September 4, 2008

What are the must-read transhumanist/futurist books of the past 5 years?

A question for my readers: In your opinion, what are the most important books about transhumanism (i.e. human enhancement) and/or futurism in general that have been written in the past 5 years?

Please use the comments section below to share your picks.

12 comments:

Drew said...

Two good ones are Nanofuture: What's Next for Nanotechnology and Beyond AI: Creating the Conscious of the Machine. Both are non-fiction futurism books by J. Storrs Hall.

Daver said...

The Singularity is Near must be the definitive text for singularitarians but I think Rainbow's End by Vernor Vinge is a good read for those interested in Vernon's view of the future with strong AI just starting to take off.

Derek C. F. Pegritz said...

Fiction: Charles Stross, Accelerando.
Nonfiction: Ray Kurzweil, The Singularity Is Near.

Martin said...

I would recommend Kurzweil's "The Singularity is Near" and Huga De Garris - The Artilect War: Cosmists Vs. Terrans. Not because I think they are the best out there but because those are the only ones I've read on the subject :(

biogeek said...

Best introduction to transhumanist philosophy so far:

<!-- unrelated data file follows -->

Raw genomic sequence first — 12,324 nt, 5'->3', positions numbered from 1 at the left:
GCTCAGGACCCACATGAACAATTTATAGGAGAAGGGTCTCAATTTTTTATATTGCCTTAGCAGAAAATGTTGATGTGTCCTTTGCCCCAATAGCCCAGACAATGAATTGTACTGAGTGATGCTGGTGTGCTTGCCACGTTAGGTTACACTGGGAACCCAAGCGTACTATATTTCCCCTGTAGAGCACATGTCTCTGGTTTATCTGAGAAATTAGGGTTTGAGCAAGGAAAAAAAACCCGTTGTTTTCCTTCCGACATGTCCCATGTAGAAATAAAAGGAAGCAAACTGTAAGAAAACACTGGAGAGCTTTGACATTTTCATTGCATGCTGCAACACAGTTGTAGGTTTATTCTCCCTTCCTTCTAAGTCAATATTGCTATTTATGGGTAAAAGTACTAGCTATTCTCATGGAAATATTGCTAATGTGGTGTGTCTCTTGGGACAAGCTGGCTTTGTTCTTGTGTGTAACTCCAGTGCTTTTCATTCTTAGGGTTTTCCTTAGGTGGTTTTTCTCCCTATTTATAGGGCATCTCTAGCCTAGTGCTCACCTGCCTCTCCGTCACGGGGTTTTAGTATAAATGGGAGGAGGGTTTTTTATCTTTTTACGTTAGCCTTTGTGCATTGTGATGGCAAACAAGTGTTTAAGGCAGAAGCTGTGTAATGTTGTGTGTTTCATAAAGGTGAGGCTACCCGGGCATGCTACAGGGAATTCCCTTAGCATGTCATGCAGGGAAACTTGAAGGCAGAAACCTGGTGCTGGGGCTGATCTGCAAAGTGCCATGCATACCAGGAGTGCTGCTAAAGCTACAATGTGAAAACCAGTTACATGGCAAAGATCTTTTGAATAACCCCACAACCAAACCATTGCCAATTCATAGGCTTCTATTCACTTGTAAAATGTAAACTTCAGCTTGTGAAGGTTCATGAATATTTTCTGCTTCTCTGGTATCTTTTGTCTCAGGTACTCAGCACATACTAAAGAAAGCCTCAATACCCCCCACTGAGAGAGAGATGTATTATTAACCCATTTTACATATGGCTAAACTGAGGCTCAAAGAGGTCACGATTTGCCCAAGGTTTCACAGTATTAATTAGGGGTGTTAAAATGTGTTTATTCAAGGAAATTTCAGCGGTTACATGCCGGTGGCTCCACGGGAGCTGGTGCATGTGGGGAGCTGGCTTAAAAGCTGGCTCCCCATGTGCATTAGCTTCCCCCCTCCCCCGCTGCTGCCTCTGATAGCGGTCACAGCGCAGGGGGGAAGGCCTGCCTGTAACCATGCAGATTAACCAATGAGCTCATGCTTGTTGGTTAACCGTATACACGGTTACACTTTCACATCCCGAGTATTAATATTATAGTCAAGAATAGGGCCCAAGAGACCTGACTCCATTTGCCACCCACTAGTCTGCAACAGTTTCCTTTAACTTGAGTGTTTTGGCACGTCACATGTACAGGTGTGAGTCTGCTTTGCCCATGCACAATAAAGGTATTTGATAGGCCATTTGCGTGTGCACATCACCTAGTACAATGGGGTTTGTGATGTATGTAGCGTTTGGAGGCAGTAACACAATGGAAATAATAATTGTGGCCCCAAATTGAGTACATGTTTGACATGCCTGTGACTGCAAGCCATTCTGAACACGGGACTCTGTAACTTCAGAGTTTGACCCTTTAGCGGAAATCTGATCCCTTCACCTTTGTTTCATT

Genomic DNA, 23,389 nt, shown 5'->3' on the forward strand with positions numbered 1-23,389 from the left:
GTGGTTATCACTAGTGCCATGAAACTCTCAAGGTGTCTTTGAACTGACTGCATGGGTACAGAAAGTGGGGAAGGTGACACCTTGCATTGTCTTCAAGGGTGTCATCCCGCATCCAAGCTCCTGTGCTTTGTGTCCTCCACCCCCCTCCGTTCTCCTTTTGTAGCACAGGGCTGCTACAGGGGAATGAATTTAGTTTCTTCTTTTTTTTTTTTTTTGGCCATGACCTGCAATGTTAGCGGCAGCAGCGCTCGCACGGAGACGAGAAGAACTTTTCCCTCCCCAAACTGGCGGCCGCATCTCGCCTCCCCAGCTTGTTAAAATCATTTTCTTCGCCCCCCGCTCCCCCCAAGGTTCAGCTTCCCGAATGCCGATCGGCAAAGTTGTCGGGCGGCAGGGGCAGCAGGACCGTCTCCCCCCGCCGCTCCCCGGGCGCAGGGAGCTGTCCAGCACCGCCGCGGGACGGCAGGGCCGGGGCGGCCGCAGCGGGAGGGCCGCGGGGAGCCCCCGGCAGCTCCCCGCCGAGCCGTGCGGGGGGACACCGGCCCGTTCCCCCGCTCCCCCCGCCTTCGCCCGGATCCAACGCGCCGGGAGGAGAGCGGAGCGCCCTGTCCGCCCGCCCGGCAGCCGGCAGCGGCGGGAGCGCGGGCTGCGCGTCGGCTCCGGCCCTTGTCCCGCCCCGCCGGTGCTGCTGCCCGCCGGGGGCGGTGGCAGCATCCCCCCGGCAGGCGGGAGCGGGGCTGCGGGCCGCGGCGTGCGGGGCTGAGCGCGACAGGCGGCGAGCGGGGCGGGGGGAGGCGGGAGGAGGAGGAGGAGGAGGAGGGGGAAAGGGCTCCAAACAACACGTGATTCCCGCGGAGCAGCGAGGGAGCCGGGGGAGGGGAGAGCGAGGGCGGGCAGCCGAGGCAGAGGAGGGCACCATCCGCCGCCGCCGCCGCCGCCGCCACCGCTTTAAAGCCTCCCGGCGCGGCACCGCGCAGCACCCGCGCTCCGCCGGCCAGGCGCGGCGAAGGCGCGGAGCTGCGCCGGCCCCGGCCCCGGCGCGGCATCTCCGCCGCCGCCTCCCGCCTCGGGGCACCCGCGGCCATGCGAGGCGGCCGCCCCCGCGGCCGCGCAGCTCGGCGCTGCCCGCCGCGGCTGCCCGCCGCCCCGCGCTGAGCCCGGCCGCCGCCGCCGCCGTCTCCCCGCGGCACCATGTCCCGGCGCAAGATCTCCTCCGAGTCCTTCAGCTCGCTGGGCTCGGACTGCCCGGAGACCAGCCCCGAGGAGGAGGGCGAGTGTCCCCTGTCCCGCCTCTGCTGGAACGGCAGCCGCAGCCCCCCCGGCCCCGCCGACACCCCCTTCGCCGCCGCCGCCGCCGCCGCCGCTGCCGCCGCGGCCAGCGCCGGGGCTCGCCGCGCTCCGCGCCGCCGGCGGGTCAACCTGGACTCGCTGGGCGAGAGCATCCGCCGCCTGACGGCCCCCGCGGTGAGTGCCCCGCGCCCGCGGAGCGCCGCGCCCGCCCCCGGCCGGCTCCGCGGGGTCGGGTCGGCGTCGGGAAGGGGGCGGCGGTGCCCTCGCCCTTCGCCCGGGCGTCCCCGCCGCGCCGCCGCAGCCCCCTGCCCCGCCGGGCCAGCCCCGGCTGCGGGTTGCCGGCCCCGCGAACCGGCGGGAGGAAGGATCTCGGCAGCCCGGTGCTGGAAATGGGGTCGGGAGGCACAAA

Citizen Cyborg: Why Democratic Societies Must Respond To The Redesigned Human Of The Future by James Hughes

Tristan Hambling said...

a few others not yet mentioned...
Ending Aging, Aubrey
Fantastic Voyage, Kurzweil
my long list...

Jeff Patterson said...

The Year Million essay anthology edited by Damien Broderick

And I second The Singularity is near.

Guido said...

Singularity is near, of course, but also Citizen Cyborg is necessary.
In fiction, Accelerando and Rainbow's End are good options, and, while not strictly transhumanist, a powerful argument for Geoengineering is Kim Stanley Robinson's Climate Change Trilogy.

meika said...

see my singularity fiction tags at librarything.com

Non-fiction? Just remember it's all fiction at the moment.

Anonymous said...

An honorable mention should go to On Intelligence, by Jeff Hawkins. It explicitly avoids "futuristic" scenarios, but is the most innovative AI book I've read in the last 10 years.

BTW you've got a great blog George.

Jumper said...

I found Kiln People by David Brin quite pertinent. It does draw on some themes earlier established by Hofstadter in The Mind's Eye and also much of John Varley, and also The Wedding Album, by David Marusek.

To allow and accept willingly the transient nature of our workaday avatars (and in Varley's case, our originals!) qualifies as transhuman to me.

Ben Peterson said...

ENDING AGING
TSIN